Homeowners Insurance Claims
Some homeowners make the mistake of using their policy much like a checking account from which they withdraw for relatively minor expenses. Though your policy may cover such expenses, home insurance is really only intended to give you financial protection in the event of major disasters. Even if you always pay your premiums on time and your inquiry is valid, just the act of filing can profoundly impact how much you pay for the plan down the road and reduce the number of insurers that are willing to provide coverage to you.
Good providers come through when you need them the most, but they don't like claims because they cut into profits. More and more insurers are now unwilling to cover homeowners with any claims in their history, irrespective of the severity of the damage. Thus, it's fairly common for a policyholder to see a dramatic rise in premiums or to get a notice of non-renewal in the mail after filing. This is, in part, due to the recent spate of natural disasters. These colossal losses for insurers have made having a policy a luxury that only homeowners who don't make claims can enjoy.
Homeowners Claims vs. Out-of-Pocket Payment
Before you have to make the decision to file or pay out of pocket, you should determine now what you would be willing to pay on your own. You can start with your deductibles. If you have a deductible of $1,000, for instance, you can simply determine if the damages would cost you more than $1,000 to fix. In the same vein, increasing your deductible from $500 to $1000 will save you an average of 25% on your premiums. If you are savvy, you will raise your deductibles and put the savings in an account from which you can later withdraw instead of making small claims against your policy.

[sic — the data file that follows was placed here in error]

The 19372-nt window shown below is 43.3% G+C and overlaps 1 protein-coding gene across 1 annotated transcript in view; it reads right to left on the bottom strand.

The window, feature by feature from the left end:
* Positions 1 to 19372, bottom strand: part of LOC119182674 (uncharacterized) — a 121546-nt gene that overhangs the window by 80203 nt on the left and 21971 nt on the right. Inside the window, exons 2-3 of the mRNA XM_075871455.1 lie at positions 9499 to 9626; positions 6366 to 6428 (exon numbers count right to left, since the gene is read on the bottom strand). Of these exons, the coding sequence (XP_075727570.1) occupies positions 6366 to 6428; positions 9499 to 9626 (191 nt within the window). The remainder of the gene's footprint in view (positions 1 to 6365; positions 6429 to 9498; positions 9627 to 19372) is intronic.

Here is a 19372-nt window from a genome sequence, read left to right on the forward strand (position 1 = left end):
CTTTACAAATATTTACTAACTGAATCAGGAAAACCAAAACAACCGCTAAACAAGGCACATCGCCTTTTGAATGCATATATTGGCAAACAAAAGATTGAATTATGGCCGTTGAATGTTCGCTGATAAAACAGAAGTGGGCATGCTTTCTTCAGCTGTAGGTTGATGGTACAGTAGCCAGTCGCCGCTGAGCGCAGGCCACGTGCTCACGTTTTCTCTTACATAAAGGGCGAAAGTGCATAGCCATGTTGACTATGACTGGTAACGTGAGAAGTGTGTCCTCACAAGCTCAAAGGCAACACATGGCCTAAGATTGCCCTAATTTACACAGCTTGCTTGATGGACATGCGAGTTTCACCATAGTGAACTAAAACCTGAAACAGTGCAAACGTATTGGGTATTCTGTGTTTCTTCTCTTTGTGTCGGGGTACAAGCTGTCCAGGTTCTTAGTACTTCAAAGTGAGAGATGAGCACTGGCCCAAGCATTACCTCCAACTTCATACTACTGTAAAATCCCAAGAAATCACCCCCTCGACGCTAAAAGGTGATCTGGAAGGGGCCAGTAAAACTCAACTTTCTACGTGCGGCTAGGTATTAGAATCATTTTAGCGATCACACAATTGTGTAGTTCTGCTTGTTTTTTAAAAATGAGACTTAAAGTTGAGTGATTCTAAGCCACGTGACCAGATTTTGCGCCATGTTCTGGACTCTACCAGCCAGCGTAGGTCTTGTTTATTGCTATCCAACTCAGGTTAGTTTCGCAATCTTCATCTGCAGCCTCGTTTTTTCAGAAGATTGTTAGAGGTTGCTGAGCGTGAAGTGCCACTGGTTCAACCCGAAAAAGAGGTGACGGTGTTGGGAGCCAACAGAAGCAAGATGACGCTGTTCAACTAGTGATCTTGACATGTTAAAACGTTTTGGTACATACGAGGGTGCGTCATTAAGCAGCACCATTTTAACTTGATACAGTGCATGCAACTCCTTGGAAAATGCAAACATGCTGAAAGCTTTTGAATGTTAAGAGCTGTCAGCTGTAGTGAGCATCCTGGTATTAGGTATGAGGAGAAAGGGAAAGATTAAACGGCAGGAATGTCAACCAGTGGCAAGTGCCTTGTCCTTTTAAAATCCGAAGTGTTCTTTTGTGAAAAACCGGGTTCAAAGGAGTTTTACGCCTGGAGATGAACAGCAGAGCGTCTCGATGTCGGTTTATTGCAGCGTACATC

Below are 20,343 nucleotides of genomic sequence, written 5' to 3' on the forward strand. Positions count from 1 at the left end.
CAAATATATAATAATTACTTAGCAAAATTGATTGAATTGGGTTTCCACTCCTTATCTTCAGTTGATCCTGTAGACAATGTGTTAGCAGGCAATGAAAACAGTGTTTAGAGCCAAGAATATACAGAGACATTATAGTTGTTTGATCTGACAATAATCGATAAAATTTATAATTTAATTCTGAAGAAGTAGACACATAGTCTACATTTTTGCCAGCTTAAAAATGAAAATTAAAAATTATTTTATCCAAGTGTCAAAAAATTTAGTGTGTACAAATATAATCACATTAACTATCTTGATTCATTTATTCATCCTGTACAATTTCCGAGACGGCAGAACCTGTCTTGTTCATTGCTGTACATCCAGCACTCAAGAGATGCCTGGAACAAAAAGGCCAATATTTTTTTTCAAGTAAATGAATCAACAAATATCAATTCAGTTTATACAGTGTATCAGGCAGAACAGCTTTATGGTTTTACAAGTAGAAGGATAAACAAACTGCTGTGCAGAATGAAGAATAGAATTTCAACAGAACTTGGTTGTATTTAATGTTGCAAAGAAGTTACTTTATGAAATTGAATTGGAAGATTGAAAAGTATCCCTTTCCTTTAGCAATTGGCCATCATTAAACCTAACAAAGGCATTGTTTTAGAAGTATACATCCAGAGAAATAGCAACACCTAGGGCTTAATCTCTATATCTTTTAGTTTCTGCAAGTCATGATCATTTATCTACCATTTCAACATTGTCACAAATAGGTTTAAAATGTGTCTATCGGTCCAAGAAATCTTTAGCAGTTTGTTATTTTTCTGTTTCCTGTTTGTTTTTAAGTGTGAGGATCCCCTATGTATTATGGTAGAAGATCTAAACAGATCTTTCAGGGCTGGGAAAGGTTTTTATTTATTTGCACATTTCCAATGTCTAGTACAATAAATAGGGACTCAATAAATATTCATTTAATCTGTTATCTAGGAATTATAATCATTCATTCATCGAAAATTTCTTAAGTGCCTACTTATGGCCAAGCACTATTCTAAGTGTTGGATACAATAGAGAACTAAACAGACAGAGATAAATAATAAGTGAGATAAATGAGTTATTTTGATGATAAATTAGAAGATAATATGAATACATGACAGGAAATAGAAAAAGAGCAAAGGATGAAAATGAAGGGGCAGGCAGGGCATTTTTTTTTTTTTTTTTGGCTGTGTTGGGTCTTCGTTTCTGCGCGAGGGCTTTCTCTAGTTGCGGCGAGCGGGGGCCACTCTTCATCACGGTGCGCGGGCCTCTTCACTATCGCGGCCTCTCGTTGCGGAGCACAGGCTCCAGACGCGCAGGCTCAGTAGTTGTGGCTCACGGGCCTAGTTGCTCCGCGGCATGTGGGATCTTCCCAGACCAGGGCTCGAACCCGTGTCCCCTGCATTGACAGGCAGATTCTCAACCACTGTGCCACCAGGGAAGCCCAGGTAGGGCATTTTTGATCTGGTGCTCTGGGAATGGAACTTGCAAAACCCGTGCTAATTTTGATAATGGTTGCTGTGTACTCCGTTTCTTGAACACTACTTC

Much like car insurers examine your driving record to set your premiums, home insurance companies look at a similar record for your home. This record reveals all reimbursements that have been approved or denied. The database that contains this information is called CLUE (Comprehensive Loss Underwriting Exchange), and almost all home insurers subscribe to it. Even if previous owners made the claims on the house, you will still be financially penalized for them by home insurers. Your best bet is to try to keep your home as claim-free as possible.